A few days after the U.S. Department of Commerce imposed a 25 percent tariff on wind turbine towers made in China, and two weeks after announcing a 31 percent tariff on silicon solar cells and modules made in China, another set of Commerce officials, representing the United States at the Asia-Pacific Economic Cooperation meeting in Kazan, Russia, agreed to work for sharp tariff reductions in “green goods” by September. Products slated for freer trade between the 21 nations include wind turbines and solar panels.
The fact that two different sets of officials in two separate offices within the U.S. Department of Commerce are calling simultaneously for two opposing trade policies is just the latest irony in the evolving mix of alliances created by SolarWorld’s anti-dumping petition.
It would be easy to divide the renewable energy world into three camps:
- For high tariffs on Chinese goods — the Coalition for American Solar Manufacturing (CASM) and its allies, including manufacturers of silicon modules with factories outside China (including Korea, Taiwan, Japan, Malaysia and the Philippines);
- Against — the Coalition for Affordable Solar Energy (CASE) and its allies, including American installers, developers and most balance-of-system operators; and
- Those caught in the middle — including trade associations serving both sides and factories exporting raw materials like polysilicon, who now may be threatened by retaliatory tariffs imposed by China.
It’s not that simple, of course. The middle ground is dangerous territory for officials and companies in both China and the United States, precisely because they have to do business with both sides. Speaking for the middle ground, the Solar Energy Industries Association (SEIA) has been calling for mediation. Immediately following the May 17 announcement of U.S. tariffs on Chinese modules, SEIA President Rhone Resch issued a statement beginning “The solar industry calls upon the U.S. and Chinese governments to immediately work together towards a mutually satisfactory resolution of the growing trade conflict within the solar industry. While trade remedy proceedings are basic principles of the rules-based global trading system, so too are collaboration and negotiations.” Meanwhile, both CASM and CASE reiterated their own entrenched positions.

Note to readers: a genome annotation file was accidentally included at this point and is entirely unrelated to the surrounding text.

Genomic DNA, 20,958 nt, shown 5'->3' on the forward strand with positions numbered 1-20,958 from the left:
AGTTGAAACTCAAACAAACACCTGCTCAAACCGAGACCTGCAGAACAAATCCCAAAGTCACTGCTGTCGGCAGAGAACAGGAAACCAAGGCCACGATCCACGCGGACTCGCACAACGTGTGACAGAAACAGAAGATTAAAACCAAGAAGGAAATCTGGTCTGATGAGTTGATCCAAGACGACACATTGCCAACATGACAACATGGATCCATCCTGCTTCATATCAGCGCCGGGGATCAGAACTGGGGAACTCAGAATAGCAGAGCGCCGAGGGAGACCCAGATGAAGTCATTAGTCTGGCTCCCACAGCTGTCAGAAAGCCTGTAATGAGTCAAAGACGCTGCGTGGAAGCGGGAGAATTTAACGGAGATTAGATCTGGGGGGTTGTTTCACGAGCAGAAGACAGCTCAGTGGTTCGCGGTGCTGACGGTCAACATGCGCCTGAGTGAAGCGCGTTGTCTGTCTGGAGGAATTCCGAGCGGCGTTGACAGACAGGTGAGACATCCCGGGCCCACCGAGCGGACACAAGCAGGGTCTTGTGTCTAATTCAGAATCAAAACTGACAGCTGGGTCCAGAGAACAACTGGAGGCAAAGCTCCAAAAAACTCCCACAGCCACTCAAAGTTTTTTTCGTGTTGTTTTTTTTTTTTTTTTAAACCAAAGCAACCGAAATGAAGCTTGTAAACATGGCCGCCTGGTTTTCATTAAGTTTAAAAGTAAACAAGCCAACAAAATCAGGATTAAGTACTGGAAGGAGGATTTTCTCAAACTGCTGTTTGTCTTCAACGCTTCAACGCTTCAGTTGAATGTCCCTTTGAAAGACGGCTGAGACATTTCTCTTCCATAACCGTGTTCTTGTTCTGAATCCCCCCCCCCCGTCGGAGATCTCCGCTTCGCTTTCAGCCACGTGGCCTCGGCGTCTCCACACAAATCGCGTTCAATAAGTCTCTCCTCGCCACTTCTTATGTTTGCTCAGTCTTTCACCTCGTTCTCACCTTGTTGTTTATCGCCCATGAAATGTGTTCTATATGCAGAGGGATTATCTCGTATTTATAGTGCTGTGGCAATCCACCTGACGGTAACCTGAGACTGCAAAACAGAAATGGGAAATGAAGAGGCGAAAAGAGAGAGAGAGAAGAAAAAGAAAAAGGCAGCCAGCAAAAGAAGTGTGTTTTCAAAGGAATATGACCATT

It’s still unclear what long-term consequences the tariffs will have. Retroactive charges against Chinese imports had the immediate effect of sharply cutting the flow of new modules into the United States. Market research firms variously forecast a drop of 45 percent to 75 percent in the volume of shipments this year. But those cutbacks were largely made by smaller Chinese factories that were nowhere close to running profitably to begin with. Bloomberg New Energy Finance now predicts that more than half of all module manufacturers will fail or be acquired by larger companies, but that was the case before the tariffs, too.
The import slowdown did not immediately affect the availability or price of existing inventory. Spot prices for modules did not rebound, or even level out, following the tariff announcements (though some of the price reductions were masked by the weakening of the euro). Worldwide, silicon-PV factories continued to trim margins (and put each other into bankruptcy) in pursuit of market share in countries without new import barriers: Japan’s newly announced 42-yen-per-kilowatt-hour feed-in tariff drove some of the action, and Australia (without its own significant PV manufacturing base to protect) began to look like a safer bet than any country eager to impose a domestic-content requirement. And so the flood of inventory was diverted, not curtailed.
During the months leading up to the tariff announcements, solar installations continued to boom both in Germany and North America (especially in New Jersey). Toward the end of May, a German research organization reported that half of the country’s mid-day electricity demand was met by solar sources. Thanks to a wide variety of causes, the wholesale price of electricity in Europe fell in May by 5 to 11 percent.
Moreover, while the tariffs may provoke a palpable price increase for American installers and developers, it may not do so for end consumers. That’s because the installer business itself is consolidating rapidly, mainly around leasing/PPA companies with a business model based on zero upfront cost. As far as Joe and Jill Householder are concerned, a 31 percent tariff on zero is zero. SolarCity, SunRun, Clean Power Finance and the other large consolidators of small systems can find ways to fold the tariff into the business model. Don’t lose sight of the fact that the average cost per watt to install an American system is still roughly double the cost in Germany: There’s still a lot of inefficiency in the North American permitting-and-labor process. Squeezing that out can go a long way to ironing over a higher module cost — at least for bigger companies. That gives the small locally-owned installer a powerful incentive to become a subcontractor.
In the long run, trade officials in the United States and China may find some middle ground that won’t make anyone very happy, a kind of product-dumping demilitarized zone where everyone is at war but no one shoots. Tariff or no tariff, big fish will grow bigger and small fry will be absorbed. And the price of solar installations will move steadily downward.